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South Africa Raises Black-Ownership Requirement for Mines to 30 percent

South Africa Raises Black-Ownership Requirement for Mines to 30 percent

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The threshold of black ownership in South Africa mines has been raised to 30 percent.Mining minister Mosebenzi Zwane said on Thursday that the Department of Mineral Resources intends to raise the minimum black ownership level from the current 26 percent, to ensure more proceeds from the country’s natural resources flow to the black majority.

The new mining charter will also require companies to pay 1 percent of annual revenue to communities and new prospecting rights will require black control, Zwane added.The amended charter has faced opposition from some government officials who fear it will deter investment.

Reports indicate the charter also introduced new procurement rules, including that 80 percent of mining-services spending go to black-owned companies, as well as management and board representation.At least 50 percent of the executive directors and 60 percent of senior management must be black, with black women making up half of each target.

South Africa’s chamber of mines which represents companies such as Anglo American and Sibanye Gold did not take part in the launch because of what it said was lack of consultation in drawing up the charter.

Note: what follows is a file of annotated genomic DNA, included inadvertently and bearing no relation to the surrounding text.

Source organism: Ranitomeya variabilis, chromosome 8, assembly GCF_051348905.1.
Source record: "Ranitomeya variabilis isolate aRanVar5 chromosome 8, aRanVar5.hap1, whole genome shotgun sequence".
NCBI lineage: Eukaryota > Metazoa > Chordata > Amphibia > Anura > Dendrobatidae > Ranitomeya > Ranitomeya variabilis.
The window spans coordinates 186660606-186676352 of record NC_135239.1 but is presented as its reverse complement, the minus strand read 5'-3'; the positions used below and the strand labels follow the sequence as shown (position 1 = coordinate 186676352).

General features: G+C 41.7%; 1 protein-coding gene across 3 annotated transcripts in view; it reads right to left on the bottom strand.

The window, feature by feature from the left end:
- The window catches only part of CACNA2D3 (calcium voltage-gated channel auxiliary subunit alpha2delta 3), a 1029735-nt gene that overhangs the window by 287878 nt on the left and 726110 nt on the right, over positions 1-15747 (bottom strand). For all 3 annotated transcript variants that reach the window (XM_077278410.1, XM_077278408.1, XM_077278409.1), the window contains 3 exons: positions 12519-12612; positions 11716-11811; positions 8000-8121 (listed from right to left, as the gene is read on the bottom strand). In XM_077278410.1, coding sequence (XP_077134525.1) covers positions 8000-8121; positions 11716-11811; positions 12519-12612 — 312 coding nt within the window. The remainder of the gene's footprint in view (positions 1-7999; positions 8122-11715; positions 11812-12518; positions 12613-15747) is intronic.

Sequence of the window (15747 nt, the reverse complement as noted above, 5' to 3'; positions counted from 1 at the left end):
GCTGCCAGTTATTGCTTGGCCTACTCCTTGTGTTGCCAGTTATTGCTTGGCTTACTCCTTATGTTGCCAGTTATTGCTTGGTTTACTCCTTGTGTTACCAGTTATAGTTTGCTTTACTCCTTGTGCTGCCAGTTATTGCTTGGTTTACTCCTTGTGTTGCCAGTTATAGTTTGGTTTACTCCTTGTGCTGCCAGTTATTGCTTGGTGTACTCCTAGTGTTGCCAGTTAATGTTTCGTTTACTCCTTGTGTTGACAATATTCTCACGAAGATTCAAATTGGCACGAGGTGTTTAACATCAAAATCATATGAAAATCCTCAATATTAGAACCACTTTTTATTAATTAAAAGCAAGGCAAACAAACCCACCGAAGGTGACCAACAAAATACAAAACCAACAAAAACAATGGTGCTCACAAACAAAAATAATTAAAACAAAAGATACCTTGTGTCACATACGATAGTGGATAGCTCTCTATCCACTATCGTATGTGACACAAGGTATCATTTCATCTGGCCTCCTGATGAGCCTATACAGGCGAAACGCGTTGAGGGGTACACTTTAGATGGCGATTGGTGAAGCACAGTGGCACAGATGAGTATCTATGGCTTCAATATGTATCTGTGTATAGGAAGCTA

The companies’ shares tumbled following the news.The miners who threatened legal action against government have a 12-month deadline to comply with the new regulations.South Africa is the world’s biggest platinum producer and Africa’s largest gold and coal producer.

South Africa has raised the minimum threshold for black ownership of mining companies to 30 percent from 26 percent but has not decided if firms must retain that structure permanently, Mines Minister Mosebenzi Zwane said on Thursday.

Mining companies in the world’s top platinum producer have complained about a lack of consultation over revisions to an industry charter which sets targets for black ownership and participation, and say onerous rules would hurt investment.

The rand fell 2 percent after Zwane unveiled details of the revisions while the Johannesburg bourse’s Mining Index extended its decline to more than 3 percent. Zwane said companies had 12 months to meet the new 30 percent target. The Mining Charter was introduced in 2002 to increase black ownership of the mining industry, which accounts for about 7 percent of South Africa’s economic output.

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